We’ve all been there on holiday: that dull dip in the afternoon between 4 and 6 p.m. when there’s nothing to do. It’s the perfect time for a quick game of cards, but if there’s just the two of you, what can you do? Most two-person card games are based on raw luck, and don’t allow you to crush your opponent through your superior powers. Here is one that mixes luck and low cunning. It’s a bit like whist, and it is horribly addictive! It’s called ecarté.
First prepare the deck. You only need the cards between 7 and the ace (aces are high, never low in this game). Remove all the other cards (2, 3, 4, 5, and 6), including the jokers.
You play ecarté for points, so you also need a notebook and pen to record each player’s scores.
1) Shuffle the pack and deal out five cards to each player. Turn over the top card of the deck and leave it open. This card is not in play: it shows the trumps for that hand.
In this case, trumps are clubs.
3) Now the non-dealer (player 1) may choose to change any of their cards. They must ask permission from the dealer (player 2) by saying ‘I propose to change  cards.’ Player 1 is not obliged to change any cards: he/she can start the game at this point.
4) Player 2 can accept or reject this proposal. If the proposal is accepted, Player 1 changes their cards by throwing away the rejected cards (these remain face down) and taking new cards from the top of the deck. Each player always has five cards at the start of the game.
5) If Player 1 changed cards, player 2 may automatically change cards too. He/She does this by saying ‘I propose to change  card.’
6) Players are trying to win tricks. The non-dealer (player 1) begins. He/she places a card. The other player must follow suit. If Player 1 placed a diamond and Player 2 has a diamond, he/she must play it.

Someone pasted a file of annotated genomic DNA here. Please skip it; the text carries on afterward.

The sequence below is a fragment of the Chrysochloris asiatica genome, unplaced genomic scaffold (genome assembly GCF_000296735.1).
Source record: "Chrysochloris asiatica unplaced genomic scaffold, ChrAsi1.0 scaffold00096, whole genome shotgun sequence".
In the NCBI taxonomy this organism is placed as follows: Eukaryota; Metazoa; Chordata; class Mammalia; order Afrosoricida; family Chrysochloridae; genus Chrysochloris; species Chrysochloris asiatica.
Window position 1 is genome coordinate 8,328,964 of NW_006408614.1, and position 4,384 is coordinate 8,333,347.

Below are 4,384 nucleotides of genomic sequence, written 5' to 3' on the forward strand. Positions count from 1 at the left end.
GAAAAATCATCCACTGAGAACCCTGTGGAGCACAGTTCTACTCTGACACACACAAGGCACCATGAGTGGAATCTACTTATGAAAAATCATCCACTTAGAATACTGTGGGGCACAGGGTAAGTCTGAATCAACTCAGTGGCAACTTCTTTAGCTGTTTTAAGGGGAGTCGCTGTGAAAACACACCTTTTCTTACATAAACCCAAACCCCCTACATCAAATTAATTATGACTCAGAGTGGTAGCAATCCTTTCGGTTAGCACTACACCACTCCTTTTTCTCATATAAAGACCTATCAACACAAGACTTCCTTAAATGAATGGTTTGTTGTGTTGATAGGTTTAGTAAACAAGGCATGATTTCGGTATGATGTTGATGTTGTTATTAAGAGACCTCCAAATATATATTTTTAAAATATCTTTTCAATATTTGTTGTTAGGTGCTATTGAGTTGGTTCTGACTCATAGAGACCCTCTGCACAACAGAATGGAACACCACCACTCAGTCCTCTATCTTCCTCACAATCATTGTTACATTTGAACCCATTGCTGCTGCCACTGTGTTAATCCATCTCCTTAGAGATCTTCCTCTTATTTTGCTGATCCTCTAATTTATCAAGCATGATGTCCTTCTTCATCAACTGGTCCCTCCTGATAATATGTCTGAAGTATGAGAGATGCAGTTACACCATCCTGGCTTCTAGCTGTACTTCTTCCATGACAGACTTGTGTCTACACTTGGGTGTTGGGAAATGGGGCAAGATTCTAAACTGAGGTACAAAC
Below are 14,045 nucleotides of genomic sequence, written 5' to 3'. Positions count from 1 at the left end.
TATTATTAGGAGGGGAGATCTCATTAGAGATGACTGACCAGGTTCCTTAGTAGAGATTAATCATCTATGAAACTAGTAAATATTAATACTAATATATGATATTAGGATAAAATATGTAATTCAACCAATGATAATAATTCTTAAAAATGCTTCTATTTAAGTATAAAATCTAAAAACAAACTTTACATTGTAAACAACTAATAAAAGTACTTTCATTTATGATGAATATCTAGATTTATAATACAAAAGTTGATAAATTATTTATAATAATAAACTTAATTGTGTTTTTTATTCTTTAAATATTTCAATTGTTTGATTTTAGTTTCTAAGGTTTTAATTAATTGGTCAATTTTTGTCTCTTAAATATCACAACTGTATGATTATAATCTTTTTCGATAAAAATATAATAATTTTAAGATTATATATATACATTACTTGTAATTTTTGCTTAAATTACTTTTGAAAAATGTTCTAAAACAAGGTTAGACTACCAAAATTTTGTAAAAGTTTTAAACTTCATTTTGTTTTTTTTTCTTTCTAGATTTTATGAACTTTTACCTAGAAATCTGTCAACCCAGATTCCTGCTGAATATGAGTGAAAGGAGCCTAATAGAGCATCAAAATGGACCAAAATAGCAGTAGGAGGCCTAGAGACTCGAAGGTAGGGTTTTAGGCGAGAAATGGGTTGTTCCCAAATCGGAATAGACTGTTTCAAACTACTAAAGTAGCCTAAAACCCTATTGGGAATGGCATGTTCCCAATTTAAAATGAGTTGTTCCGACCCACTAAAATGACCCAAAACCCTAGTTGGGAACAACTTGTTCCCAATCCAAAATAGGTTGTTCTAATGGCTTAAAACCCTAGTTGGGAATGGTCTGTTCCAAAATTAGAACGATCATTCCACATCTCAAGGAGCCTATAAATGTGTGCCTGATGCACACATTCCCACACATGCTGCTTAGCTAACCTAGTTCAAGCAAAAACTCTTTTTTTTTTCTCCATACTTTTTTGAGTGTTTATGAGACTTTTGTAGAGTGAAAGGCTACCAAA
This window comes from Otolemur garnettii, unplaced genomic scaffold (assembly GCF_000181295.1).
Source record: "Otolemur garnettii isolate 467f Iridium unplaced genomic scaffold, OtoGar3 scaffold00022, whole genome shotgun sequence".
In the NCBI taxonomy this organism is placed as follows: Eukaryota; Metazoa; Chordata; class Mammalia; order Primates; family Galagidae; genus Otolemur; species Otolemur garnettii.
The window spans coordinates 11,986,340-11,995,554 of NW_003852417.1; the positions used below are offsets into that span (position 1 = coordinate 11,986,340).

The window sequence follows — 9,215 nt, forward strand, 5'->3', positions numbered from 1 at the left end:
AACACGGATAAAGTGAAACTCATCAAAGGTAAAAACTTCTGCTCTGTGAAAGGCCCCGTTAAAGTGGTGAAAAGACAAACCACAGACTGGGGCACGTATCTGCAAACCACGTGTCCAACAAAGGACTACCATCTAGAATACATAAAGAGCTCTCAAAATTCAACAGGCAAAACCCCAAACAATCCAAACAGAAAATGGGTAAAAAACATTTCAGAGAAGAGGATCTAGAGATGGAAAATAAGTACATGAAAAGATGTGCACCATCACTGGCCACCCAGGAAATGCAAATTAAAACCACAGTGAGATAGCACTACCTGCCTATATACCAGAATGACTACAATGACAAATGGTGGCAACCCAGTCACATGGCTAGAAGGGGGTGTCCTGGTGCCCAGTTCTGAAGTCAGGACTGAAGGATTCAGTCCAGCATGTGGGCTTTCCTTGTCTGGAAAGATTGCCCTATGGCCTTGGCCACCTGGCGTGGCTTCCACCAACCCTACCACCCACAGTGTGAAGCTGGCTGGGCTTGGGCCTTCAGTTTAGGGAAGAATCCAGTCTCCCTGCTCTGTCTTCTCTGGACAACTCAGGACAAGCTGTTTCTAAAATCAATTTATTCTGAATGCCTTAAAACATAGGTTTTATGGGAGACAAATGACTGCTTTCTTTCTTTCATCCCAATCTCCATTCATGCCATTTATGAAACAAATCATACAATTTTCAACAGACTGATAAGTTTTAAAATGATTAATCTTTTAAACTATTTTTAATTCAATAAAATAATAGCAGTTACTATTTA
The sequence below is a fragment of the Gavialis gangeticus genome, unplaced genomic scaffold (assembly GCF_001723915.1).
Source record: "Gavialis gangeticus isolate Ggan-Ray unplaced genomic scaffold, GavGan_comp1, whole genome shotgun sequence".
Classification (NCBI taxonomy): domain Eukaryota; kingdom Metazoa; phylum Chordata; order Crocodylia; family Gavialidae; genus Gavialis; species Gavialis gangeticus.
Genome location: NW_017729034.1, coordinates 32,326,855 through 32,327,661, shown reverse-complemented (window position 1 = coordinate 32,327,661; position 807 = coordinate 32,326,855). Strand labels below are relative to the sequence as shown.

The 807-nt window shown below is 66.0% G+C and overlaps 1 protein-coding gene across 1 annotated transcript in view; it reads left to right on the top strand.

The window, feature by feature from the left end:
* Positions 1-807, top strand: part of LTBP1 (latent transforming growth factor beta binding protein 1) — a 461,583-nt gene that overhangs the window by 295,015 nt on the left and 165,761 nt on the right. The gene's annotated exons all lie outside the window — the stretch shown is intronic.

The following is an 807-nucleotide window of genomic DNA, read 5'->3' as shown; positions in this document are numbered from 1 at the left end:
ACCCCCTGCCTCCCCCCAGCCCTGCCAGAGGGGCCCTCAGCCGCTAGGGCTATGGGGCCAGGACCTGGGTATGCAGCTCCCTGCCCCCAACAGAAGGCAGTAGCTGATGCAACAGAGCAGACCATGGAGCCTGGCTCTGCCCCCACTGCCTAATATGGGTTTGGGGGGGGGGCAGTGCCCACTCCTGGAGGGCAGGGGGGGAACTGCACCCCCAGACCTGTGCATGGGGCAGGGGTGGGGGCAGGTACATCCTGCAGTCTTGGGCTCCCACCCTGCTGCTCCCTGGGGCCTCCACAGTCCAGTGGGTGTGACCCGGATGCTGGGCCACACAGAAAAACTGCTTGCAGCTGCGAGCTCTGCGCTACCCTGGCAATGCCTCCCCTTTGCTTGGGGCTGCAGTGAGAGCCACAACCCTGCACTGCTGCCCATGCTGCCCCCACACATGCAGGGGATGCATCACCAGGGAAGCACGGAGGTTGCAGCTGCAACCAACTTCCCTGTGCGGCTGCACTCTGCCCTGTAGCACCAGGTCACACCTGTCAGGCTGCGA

Sometimes a player cannot follow suit. In this case, he/she must play a trump. If the player does not have a trump, he/she can play any card.
The highest card wins the trick. If a player plays a trump, the trump beats any other suit. The highest trump will win the trick.
In this case, player 1 played a diamond. Player 2 does not have a diamond, so must trump. Player 2 plays the 7 of clubs, a trump. Player 2 wins the trick.
9) When a player wins a trick, he/she takes both cards and keeps them. The winning player now takes control of the game, and chooses the next card to play.
10) The game continues in this way, until all five cards are played. Then the player with the most tricks wins the hand.
In this case, the player at the top of the picture has won three tricks. The player at the bottom has won two tricks. The top player wins the hand.
If players changed cards at the beginning of the hand (the proposal was accepted), the winner gets 1 point.
If no cards were changed at the beginning of the hand (no proposal was made, or a proposal was rejected), the winner gets 2 points.
If a player wins all five tricks in a hand, he/she gets 2 points, regardless of whether the proposal was accepted or rejected.
At the end of a hand, add the points together. Return the cards to the deck, change the dealer, and reshuffle the cards. The dealer alternates for every hand.
Repeat steps 1-10 above.
The game continues until one player scores 10 points.
The rules above are my variations on standard ecarté. The standard rules are slightly different:
* the game is played to 5 points not 10. I rejected this because 10 points gives more room for reversals of fortune, and allows you to rescue victory from the jaws of defeat.
* the king is actually placed higher than the ace. This is far too confusing in practice.
* players are free to propose and change cards at the beginning of each hand as many times as they like. In practice, this rarely happens more than once.